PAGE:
"If anyone thinks that Christians regard unchastity as the supreme vice, he is quite wrong. The sins of the flesh are bad, but they are the least of all sins. All the worst pleasures are purely spiritual: the pleasure of putting other people in the wrong, of bossing and patronising and spoiling sport, and back-biting, the pleasures of power, of hatred. For there are two things inside me, competing with the human self which I must try to become. They are the Animal self, and the Diabolical self. The Diabolical self is the worse of the two. That is why a cold, self-righteous prig who goes regularly to church may be far nearer to hell than a prostitute. But, of course, it is better to be neither."
-C.S. Lewis (Mere Christianity)
This quote, albeit a lengthy one, is, by far, one of my favorite quotations from C.S. Lewis' book Mere Christianity.
Because, this champion of the Christian faith has openly challenged a contemporary thought process, believed both by the church, and of it.
I'll admit that while growing up I honestly thought that sex, outside of marriage, was the 'Big Sin.'
You know, the one that God would send you straight to the pits of hell for.
You've probably heard similar things if you've grown up in church. Maybe it isn't explicitly taught straight out, maybe the pastor is subtle about it.
Or maybe, and this would be exceptionally grievous, it is taught unintentionally. Whatever the reasons I grew up thinking that the 'Big Sins' were suicide and...yes Sex.
With a big, fat, capital "S."
Now, I do want to say that I am coming to see that sex outside of marriage can be an exceptionally devastating thing. I've experienced it firsthand, and I wish that pain on no one.
The danger we face with making some sins bigger than others, however, is that it can instill a false sense of self-righteousness within the person who does not struggle in that particular facet of life.
Is this not what the Jewish religious leaders, whom Jesus saved his wrath exclusively for, did?
Weren't they so focused on perfecting their external shell, and condemning those who "fell short" according to their religious standards, that they completely missed God, in the flesh, who came to restore the very people they were condemning?
And what's the deal with sex and "sin" anyway?
My new found understanding of the church-y term "sin" is a rather simple concept. It is a term which just describes things not being as they were intended.
I realize some may view this as a bit simplistic, but the more I understand about the Christian faith, the more I tend to see how people can actually make things more complicated than they need be.
Here is the basic concept, the world was right but man chose to deviate from what was right, good, and true. He chose his own way over God's.
This is why I believe that all sins, from the 'littlest' to the 'greatest' were created equal.
So sex outside of marriage (or unchastity as Lewis deems it), is actually a sin, because it deviates from they way God intended relationship between a man and a woman to be.
That's the big deal. It's why Christians tend to spend a lot of time on the virtue of Chastity.
Marriage is more than just sex! True, sex was created specifically for marriage and enhances it exponentially, but it goes deeper than that.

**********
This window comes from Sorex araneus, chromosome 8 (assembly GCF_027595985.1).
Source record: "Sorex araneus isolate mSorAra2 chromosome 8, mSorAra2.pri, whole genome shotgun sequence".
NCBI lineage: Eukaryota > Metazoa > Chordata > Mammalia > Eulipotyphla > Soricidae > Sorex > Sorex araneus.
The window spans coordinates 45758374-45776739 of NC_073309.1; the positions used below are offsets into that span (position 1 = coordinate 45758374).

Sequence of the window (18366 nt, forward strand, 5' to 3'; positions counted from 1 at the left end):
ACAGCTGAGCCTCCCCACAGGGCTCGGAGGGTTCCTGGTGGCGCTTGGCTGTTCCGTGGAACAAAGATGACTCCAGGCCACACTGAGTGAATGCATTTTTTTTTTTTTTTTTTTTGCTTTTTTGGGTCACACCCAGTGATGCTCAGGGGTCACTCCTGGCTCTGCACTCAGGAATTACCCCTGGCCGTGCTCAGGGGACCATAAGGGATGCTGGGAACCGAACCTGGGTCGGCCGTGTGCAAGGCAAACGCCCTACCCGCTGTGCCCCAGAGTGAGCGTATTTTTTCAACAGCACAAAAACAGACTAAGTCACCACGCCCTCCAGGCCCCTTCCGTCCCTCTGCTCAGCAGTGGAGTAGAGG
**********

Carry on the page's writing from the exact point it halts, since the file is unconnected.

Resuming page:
It is a multi-faceted, beautiful relationship which, in its right form, mirrors God's relationship with humanity.
But I already wrote about marriage, so there is no need to repeat what's been said.
What Lewis is saying, in Mere Christianity, is very profound.
He doesn't merely identify external "sin", as many Christians tend to do, but, instead, he focuses on the root of the problem.
When he says that the "Diabolical self" is the 'worse' of the two selves he doesn't mean that sexual or other 'Animal self' sins are irrelevant.
Lewis understands that the sins of man are not external, nor physical, though they may be manifested in external and physical ways.
He is actually saying that the worst sin is found within the heart of man.
These are sins of any kind.
Any shape, size, or caliber.
They take place any time a person decides to place themselves before the way God intended things to be.
The heart is capable of producing the tendencies toward selfishness, power, control, lust, hatred, and many other things.
When a religious person screams hateful and vicious things at another human being, in the name of God.
When any man decides to take advantage of a woman.
When a father or mother abuse their children.
When someone decides to cheat, steal or lie.
When someone holds bitterness in their heart toward another.
When leaders use their power to oppress.
When someone is discontent with the life they've been given.
All of these 'sins' stem from one source. The heart.
This is the "heart of the matter" so to speak. (Yeah, I'm so funny.)
So why is Jesus so ticked at the religious establishment of his day?
I think that, time and time again, throughout the narrative of Christ it is the "religious" and "spiritual" ones, are those who have succumbed to the Diabolical self.
Pride, control, and lust for power had seduced them, and yet they had somehow convinced themselves that they were right with God.
This is why a convict on death row, an agnostic, a drug addict, a homosexual, or even a politician, may, in fact, be much closer to experiencing God than a "religious" church-goer.
What God wants is the heart.
And when it comes to the heart often it is the former who are more genuinely seeking God and his grace and truth, than any of the latter.
God isn't interested, nor is he impressed by Christian credentials.
He wants for us to trust him, to believe that His design and plan was the right one, and the most freeing.
He wants the best life for us. Now. Today. Forever.
Will we trust him?
Therein lies the choice that we have been given.